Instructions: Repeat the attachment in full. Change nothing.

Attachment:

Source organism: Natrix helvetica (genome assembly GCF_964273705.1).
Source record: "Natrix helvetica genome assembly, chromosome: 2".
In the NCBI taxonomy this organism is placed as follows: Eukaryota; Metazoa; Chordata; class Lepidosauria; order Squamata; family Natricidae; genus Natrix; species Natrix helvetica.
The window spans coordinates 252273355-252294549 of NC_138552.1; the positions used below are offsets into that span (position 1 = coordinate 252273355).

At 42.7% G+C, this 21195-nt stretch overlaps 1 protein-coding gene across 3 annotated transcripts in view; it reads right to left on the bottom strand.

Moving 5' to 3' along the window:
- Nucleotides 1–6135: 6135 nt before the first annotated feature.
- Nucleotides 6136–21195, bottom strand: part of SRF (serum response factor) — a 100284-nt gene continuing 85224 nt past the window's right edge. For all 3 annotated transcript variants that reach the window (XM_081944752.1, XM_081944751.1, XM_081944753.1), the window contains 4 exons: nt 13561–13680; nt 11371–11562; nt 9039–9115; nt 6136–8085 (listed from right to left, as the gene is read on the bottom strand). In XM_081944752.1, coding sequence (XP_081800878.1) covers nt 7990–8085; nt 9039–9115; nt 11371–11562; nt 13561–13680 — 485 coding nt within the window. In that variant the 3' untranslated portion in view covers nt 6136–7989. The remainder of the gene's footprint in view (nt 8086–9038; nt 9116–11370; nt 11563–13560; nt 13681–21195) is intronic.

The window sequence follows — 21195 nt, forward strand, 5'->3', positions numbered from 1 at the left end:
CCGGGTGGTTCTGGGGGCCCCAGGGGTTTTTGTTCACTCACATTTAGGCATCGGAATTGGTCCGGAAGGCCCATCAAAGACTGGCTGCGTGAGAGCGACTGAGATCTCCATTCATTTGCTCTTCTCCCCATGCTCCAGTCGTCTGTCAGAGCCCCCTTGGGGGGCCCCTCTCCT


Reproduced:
Source organism: Natrix helvetica (genome assembly GCF_964273705.1).
Source record: "Natrix helvetica genome assembly, chromosome: 2".
In the NCBI taxonomy this organism is placed as follows: Eukaryota; Metazoa; Chordata; class Lepidosauria; order Squamata; family Natricidae; genus Natrix; species Natrix helvetica.
The window spans coordinates 252273355-252294549 of NC_138552.1; the positions used below are offsets into that span (position 1 = coordinate 252273355).

At 42.7% G+C, this 21195-nt stretch overlaps 1 protein-coding gene across 3 annotated transcripts in view; it reads right to left on the bottom strand.

Moving 5' to 3' along the window:
- Nucleotides 1–6135: 6135 nt before the first annotated feature.
- Nucleotides 6136–21195, bottom strand: part of SRF (serum response factor) — a 100284-nt gene continuing 85224 nt past the window's right edge. For all 3 annotated transcript variants that reach the window (XM_081944752.1, XM_081944751.1, XM_081944753.1), the window contains 4 exons: nt 13561–13680; nt 11371–11562; nt 9039–9115; nt 6136–8085 (listed from right to left, as the gene is read on the bottom strand). In XM_081944752.1, coding sequence (XP_081800878.1) covers nt 7990–8085; nt 9039–9115; nt 11371–11562; nt 13561–13680 — 485 coding nt within the window. In that variant the 3' untranslated portion in view covers nt 6136–7989. The remainder of the gene's footprint in view (nt 8086–9038; nt 9116–11370; nt 11563–13560; nt 13681–21195) is intronic.

The window sequence follows — 21195 nt, forward strand, 5'->3', positions numbered from 1 at the left end:
CCGGGTGGTTCTGGGGGCCCCAGGGGTTTTTGTTCACTCACATTTAGGCATCGGAATTGGTCCGGAAGGCCCATCAAAGACTGGCTGCGTGAGAGCGACTGAGATCTCCATTCATTTGCTCTTCTCCCCATGCTCCAGTCGTCTGTCAGAGCCCCCTTGGGGGGCCCCTCTCCT